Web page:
And yet, and now, and still, the gospel’s overture still plays. We can still hear it. The song of liberation, the gospel hymn still washes over us, and fills us with hope and assurance and conviction.

“The Spirit of the Lord is upon me,

Because he has anointed me to bring good news to the poor.

He has sent me to proclaim release to the captives

and recovery of sight to the blind,

to let the oppressed go free,

to proclaim the year of the Lord’s favor.”

 

“Today this scripture has been fulfilled in your hearing.”

Jesus and his song of liberation. His song of assurance. Singing of the Kingdom of God on earth as it is in heaven, a kingdom that belongs to those who are poor, where those who are hungry now are blessed, and blessed are those who weep now, for they shall laugh. Jesus and his gospel overture. Foreshadowing the kingdom of God. Where the proud are scattered in the thoughts of their hearts, and the powerful are brought down from their thrones, and the lowly are lifted up. Where the sick are healed, and the storms of creation are calmed, and the power of death is conquered once and for all. The reign of God. Sins are forgiven. There is no hurt or destruction. His sacrifice is once and for all. The Lord makes all things new. Death has no sting. God wipes away every tear. Jesus and the reign of God. Where the stranger is always welcomed. The nations learn war no more.  And the prodigal always comes home to a warm and tear-filled embrace.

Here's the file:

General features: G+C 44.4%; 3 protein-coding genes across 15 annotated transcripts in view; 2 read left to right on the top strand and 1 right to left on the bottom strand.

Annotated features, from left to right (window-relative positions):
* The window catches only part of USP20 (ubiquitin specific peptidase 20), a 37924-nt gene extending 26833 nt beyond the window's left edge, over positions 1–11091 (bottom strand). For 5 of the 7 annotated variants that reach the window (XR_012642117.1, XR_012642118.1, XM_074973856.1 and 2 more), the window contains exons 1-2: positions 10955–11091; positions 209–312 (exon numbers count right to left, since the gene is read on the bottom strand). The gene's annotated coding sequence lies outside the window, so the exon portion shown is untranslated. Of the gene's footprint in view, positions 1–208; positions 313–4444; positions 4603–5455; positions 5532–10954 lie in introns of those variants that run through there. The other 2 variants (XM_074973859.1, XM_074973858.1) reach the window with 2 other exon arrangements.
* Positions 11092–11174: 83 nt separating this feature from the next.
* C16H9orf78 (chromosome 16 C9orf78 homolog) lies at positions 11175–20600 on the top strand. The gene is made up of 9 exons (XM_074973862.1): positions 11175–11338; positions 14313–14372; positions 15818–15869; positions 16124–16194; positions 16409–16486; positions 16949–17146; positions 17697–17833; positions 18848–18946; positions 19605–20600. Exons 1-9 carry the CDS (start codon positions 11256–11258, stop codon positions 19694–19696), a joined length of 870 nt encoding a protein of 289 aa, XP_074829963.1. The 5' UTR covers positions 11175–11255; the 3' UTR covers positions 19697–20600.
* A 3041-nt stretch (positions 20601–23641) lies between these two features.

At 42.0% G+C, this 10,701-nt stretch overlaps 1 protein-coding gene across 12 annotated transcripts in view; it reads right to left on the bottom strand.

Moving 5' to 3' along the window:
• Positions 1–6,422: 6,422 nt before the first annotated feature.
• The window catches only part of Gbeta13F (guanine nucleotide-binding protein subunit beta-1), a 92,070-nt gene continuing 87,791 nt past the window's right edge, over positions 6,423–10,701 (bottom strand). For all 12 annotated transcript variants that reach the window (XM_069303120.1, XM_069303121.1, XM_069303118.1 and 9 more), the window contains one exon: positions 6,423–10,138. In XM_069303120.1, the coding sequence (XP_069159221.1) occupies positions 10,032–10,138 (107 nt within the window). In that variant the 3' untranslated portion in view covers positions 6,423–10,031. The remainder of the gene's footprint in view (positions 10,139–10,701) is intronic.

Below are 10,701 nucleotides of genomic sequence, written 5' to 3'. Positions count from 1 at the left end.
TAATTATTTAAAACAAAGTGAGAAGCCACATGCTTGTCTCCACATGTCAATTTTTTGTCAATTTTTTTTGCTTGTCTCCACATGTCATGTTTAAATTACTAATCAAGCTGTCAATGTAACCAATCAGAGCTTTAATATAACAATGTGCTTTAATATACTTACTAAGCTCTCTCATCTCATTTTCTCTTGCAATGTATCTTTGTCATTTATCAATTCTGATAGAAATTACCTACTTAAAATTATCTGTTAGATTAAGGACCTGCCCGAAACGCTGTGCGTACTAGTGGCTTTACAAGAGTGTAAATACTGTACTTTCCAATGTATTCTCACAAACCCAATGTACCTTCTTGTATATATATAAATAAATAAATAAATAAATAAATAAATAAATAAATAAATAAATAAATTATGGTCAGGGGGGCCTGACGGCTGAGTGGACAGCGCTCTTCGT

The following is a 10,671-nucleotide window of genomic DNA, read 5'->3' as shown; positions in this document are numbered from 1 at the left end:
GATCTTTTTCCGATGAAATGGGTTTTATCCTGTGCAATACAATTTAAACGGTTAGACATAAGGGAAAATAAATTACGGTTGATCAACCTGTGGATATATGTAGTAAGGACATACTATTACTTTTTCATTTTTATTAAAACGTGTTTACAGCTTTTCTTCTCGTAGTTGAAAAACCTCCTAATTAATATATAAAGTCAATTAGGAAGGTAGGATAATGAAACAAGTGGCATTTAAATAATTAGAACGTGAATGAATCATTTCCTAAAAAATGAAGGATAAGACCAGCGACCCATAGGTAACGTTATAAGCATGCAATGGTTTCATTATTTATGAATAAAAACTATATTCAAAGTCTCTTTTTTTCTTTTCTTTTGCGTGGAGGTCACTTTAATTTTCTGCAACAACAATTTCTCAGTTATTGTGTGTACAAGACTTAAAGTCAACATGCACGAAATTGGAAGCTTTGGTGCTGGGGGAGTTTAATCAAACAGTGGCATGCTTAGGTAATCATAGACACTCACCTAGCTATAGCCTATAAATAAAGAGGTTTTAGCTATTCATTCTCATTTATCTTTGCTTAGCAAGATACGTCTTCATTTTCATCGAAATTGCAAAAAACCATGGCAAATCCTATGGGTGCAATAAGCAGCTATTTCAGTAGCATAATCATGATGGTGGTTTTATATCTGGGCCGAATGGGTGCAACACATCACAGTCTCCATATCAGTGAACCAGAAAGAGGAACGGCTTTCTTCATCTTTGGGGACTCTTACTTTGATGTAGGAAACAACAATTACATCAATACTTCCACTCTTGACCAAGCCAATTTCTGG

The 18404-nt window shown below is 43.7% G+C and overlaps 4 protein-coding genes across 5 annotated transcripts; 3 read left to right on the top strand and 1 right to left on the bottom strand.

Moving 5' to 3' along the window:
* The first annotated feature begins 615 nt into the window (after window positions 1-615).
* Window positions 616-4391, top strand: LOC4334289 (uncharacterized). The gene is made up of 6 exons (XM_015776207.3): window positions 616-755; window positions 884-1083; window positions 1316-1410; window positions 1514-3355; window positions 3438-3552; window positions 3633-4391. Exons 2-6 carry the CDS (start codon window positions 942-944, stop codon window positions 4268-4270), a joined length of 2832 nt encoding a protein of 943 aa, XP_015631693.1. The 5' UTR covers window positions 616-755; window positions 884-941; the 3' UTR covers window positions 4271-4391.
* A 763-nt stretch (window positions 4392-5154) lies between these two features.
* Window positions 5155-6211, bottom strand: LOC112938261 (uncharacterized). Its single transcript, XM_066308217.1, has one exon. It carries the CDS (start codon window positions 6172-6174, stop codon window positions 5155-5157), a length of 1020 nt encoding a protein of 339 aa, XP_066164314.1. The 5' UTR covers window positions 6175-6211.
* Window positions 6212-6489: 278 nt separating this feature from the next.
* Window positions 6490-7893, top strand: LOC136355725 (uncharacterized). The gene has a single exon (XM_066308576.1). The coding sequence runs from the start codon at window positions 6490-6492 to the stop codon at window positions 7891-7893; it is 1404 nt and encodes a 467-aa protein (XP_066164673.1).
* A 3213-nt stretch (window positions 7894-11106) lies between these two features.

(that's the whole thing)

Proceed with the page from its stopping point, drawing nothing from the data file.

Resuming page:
Jesus, Isaiah, and the signature text of Luke’s gospel. But don’t forget the most profound statement of hope and assurance and victory here. Yes, in good news to the poor. Yes, in release to the captives. Yes, in sight to the blind. Yes, in the oppressed go free. Yes, in the year of the Lord’s favor. Yes in “Today”. Today this scripture has been fulfilled. Yes. Yes, but don’t forget. Don’t miss. Jesus passing through. Jesus passing through the riotous, enraged mob. Jesus passing through the crowds with a cross upon his back. Jesus passing through the valley of the shadow of death, Jesus passing through the tomb of death itself. Jesus passing though the midst of death itself and all the forces working to kill him and crush his gospel. Jesus passing through and going on his resurrection way. Neither death, nor humanity’s rage, or the oppressive and oppressing power of mine, me, me first, us, I am right, and I deserve it will hold him down.

He passed through.